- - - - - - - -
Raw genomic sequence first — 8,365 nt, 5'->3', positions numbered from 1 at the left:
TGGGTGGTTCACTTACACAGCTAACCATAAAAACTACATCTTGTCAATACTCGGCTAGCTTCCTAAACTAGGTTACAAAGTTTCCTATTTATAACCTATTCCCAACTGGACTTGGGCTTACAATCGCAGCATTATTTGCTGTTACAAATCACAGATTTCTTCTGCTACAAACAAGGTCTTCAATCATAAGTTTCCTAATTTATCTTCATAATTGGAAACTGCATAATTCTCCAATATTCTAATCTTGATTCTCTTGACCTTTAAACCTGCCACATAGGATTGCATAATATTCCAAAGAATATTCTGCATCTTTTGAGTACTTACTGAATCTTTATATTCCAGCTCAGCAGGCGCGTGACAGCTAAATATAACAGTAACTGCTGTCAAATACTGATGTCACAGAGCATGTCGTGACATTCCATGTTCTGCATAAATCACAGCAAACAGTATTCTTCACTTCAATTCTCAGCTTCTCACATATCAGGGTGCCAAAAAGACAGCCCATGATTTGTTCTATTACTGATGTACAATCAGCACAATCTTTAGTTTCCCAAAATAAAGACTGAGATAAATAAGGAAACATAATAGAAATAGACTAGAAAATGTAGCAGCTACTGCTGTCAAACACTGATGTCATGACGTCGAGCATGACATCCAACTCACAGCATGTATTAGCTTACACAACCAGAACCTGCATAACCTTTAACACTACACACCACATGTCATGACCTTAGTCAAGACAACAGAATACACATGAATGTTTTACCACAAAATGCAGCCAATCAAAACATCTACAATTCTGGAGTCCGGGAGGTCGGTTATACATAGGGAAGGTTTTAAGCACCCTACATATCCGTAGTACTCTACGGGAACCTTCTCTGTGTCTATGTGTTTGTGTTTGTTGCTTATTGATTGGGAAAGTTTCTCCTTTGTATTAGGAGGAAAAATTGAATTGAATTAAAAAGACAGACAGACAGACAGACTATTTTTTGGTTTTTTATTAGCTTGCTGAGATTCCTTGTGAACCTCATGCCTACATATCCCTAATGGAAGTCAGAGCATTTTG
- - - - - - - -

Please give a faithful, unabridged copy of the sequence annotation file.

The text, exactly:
Raw genomic sequence first — 8,365 nt, 5'->3', positions numbered from 1 at the left:
TGGGTGGTTCACTTACACAGCTAACCATAAAAACTACATCTTGTCAATACTCGGCTAGCTTCCTAAACTAGGTTACAAAGTTTCCTATTTATAACCTATTCCCAACTGGACTTGGGCTTACAATCGCAGCATTATTTGCTGTTACAAATCACAGATTTCTTCTGCTACAAACAAGGTCTTCAATCATAAGTTTCCTAATTTATCTTCATAATTGGAAACTGCATAATTCTCCAATATTCTAATCTTGATTCTCTTGACCTTTAAACCTGCCACATAGGATTGCATAATATTCCAAAGAATATTCTGCATCTTTTGAGTACTTACTGAATCTTTATATTCCAGCTCAGCAGGCGCGTGACAGCTAAATATAACAGTAACTGCTGTCAAATACTGATGTCACAGAGCATGTCGTGACATTCCATGTTCTGCATAAATCACAGCAAACAGTATTCTTCACTTCAATTCTCAGCTTCTCACATATCAGGGTGCCAAAAAGACAGCCCATGATTTGTTCTATTACTGATGTACAATCAGCACAATCTTTAGTTTCCCAAAATAAAGACTGAGATAAATAAGGAAACATAATAGAAATAGACTAGAAAATGTAGCAGCTACTGCTGTCAAACACTGATGTCATGACGTCGAGCATGACATCCAACTCACAGCATGTATTAGCTTACACAACCAGAACCTGCATAACCTTTAACACTACACACCACATGTCATGACCTTAGTCAAGACAACAGAATACACATGAATGTTTTACCACAAAATGCAGCCAATCAAAACATCTACAATTCTGGAGTCCGGGAGGTCGGTTATACATAGGGAAGGTTTTAAGCACCCTACATATCCGTAGTACTCTACGGGAACCTTCTCTGTGTCTATGTGTTTGTGTTTGTTGCTTATTGATTGGGAAAGTTTCTCCTTTGTATTAGGAGGAAAAATTGAATTGAATTAAAAAGACAGACAGACAGACAGACTATTTTTTGGTTTTTTATTAGCTTGCTGAGATTCCTTGTGAACCTCATGCCTACATATCCCTAATGGAAGTCAGAGCATTTTG